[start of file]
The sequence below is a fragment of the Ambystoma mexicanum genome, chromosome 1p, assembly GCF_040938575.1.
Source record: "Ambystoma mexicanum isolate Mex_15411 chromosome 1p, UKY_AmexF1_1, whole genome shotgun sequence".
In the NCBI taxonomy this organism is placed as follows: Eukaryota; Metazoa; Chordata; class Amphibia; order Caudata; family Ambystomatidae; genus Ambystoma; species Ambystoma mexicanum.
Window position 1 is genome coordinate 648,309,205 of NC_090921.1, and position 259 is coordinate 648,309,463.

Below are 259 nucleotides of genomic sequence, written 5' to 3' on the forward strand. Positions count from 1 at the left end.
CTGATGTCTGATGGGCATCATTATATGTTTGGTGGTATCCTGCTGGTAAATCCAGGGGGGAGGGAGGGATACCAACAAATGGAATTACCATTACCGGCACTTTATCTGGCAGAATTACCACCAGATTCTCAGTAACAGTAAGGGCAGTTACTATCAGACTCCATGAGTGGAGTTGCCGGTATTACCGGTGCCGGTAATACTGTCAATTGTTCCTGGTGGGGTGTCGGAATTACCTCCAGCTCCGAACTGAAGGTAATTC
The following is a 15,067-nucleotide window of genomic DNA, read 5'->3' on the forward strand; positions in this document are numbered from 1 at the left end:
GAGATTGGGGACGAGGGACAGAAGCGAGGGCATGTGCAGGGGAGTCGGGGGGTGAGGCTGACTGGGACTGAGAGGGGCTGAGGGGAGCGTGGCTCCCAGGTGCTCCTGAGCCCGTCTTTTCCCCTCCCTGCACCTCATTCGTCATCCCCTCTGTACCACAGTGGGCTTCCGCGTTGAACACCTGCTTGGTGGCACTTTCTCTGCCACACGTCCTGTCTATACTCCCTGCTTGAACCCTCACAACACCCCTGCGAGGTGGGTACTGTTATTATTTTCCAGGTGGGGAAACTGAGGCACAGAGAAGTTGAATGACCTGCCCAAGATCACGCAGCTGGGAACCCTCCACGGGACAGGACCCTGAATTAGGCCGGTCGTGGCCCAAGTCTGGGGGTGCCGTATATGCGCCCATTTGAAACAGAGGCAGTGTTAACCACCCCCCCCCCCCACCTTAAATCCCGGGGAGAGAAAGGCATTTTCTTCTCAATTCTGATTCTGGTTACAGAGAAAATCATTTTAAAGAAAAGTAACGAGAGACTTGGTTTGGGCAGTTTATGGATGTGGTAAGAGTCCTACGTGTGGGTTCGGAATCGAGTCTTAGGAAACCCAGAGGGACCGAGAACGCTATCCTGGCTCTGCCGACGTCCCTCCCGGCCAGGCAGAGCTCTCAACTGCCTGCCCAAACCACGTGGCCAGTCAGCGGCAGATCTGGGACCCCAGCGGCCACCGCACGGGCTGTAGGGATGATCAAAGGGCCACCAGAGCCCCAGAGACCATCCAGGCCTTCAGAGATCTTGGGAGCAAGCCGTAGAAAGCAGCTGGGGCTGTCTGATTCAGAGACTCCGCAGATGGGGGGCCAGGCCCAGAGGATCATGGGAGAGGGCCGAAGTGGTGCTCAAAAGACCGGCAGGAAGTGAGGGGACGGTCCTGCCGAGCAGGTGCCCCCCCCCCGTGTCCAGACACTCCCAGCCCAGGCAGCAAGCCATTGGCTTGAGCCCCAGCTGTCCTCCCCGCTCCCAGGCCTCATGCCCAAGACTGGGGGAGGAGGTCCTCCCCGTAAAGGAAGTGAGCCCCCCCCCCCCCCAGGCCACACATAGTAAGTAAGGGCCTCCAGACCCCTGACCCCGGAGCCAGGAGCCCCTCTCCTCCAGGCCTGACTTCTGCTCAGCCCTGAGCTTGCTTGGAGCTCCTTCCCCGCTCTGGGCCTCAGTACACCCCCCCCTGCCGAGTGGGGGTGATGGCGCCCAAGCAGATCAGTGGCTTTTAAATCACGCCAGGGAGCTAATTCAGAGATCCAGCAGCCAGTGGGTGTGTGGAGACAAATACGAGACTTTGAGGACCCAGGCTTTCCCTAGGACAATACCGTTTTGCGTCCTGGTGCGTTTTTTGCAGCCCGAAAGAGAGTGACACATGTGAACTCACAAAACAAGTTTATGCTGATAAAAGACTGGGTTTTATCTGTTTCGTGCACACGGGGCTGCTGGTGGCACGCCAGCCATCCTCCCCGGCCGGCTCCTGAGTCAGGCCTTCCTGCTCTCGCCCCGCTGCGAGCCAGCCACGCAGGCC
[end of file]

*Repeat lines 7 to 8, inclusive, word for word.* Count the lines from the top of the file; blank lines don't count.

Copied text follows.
The following is a 15,067-nucleotide window of genomic DNA, read 5'->3' on the forward strand; positions in this document are numbered from 1 at the left end:
GAGATTGGGGACGAGGGACAGAAGCGAGGGCATGTGCAGGGGAGTCGGGGGGTGAGGCTGACTGGGACTGAGAGGGGCTGAGGGGAGCGTGGCTCCCAGGTGCTCCTGAGCCCGTCTTTTCCCCTCCCTGCACCTCATTCGTCATCCCCTCTGTACCACAGTGGGCTTCCGCGTTGAACACCTGCTTGGTGGCACTTTCTCTGCCACACGTCCTGTCTATACTCCCTGCTTGAACCCTCACAACACCCCTGCGAGGTGGGTACTGTTATTATTTTCCAGGTGGGGAAACTGAGGCACAGAGAAGTTGAATGACCTGCCCAAGATCACGCAGCTGGGAACCCTCCACGGGACAGGACCCTGAATTAGGCCGGTCGTGGCCCAAGTCTGGGGGTGCCGTATATGCGCCCATTTGAAACAGAGGCAGTGTTAACCACCCCCCCCCCCCACCTTAAATCCCGGGGAGAGAAAGGCATTTTCTTCTCAATTCTGATTCTGGTTACAGAGAAAATCATTTTAAAGAAAAGTAACGAGAGACTTGGTTTGGGCAGTTTATGGATGTGGTAAGAGTCCTACGTGTGGGTTCGGAATCGAGTCTTAGGAAACCCAGAGGGACCGAGAACGCTATCCTGGCTCTGCCGACGTCCCTCCCGGCCAGGCAGAGCTCTCAACTGCCTGCCCAAACCACGTGGCCAGTCAGCGGCAGATCTGGGACCCCAGCGGCCACCGCACGGGCTGTAGGGATGATCAAAGGGCCACCAGAGCCCCAGAGACCATCCAGGCCTTCAGAGATCTTGGGAGCAAGCCGTAGAAAGCAGCTGGGGCTGTCTGATTCAGAGACTCCGCAGATGGGGGGCCAGGCCCAGAGGATCATGGGAGAGGGCCGAAGTGGTGCTCAAAAGACCGGCAGGAAGTGAGGGGACGGTCCTGCCGAGCAGGTGCCCCCCCCCCGTGTCCAGACACTCCCAGCCCAGGCAGCAAGCCATTGGCTTGAGCCCCAGCTGTCCTCCCCGCTCCCAGGCCTCATGCCCAAGACTGGGGGAGGAGGTCCTCCCCGTAAAGGAAGTGAGCCCCCCCCCCCCCCAGGCCACACATAGTAAGTAAGGGCCTCCAGACCCCTGACCCCGGAGCCAGGAGCCCCTCTCCTCCAGGCCTGACTTCTGCTCAGCCCTGAGCTTGCTTGGAGCTCCTTCCCCGCTCTGGGCCTCAGTACACCCCCCCCTGCCGAGTGGGGGTGATGGCGCCCAAGCAGATCAGTGGCTTTTAAATCACGCCAGGGAGCTAATTCAGAGATCCAGCAGCCAGTGGGTGTGTGGAGACAAATACGAGACTTTGAGGACCCAGGCTTTCCCTAGGACAATACCGTTTTGCGTCCTGGTGCGTTTTTTGCAGCCCGAAAGAGAGTGACACATGTGAACTCACAAAACAAGTTTATGCTGATAAAAGACTGGGTTTTATCTGTTTCGTGCACACGGGGCTGCTGGTGGCACGCCAGCCATCCTCCCCGGCCGGCTCCTGAGTCAGGCCTTCCTGCTCTCGCCCCGCTGCGAGCCAGCCACGCAGGCC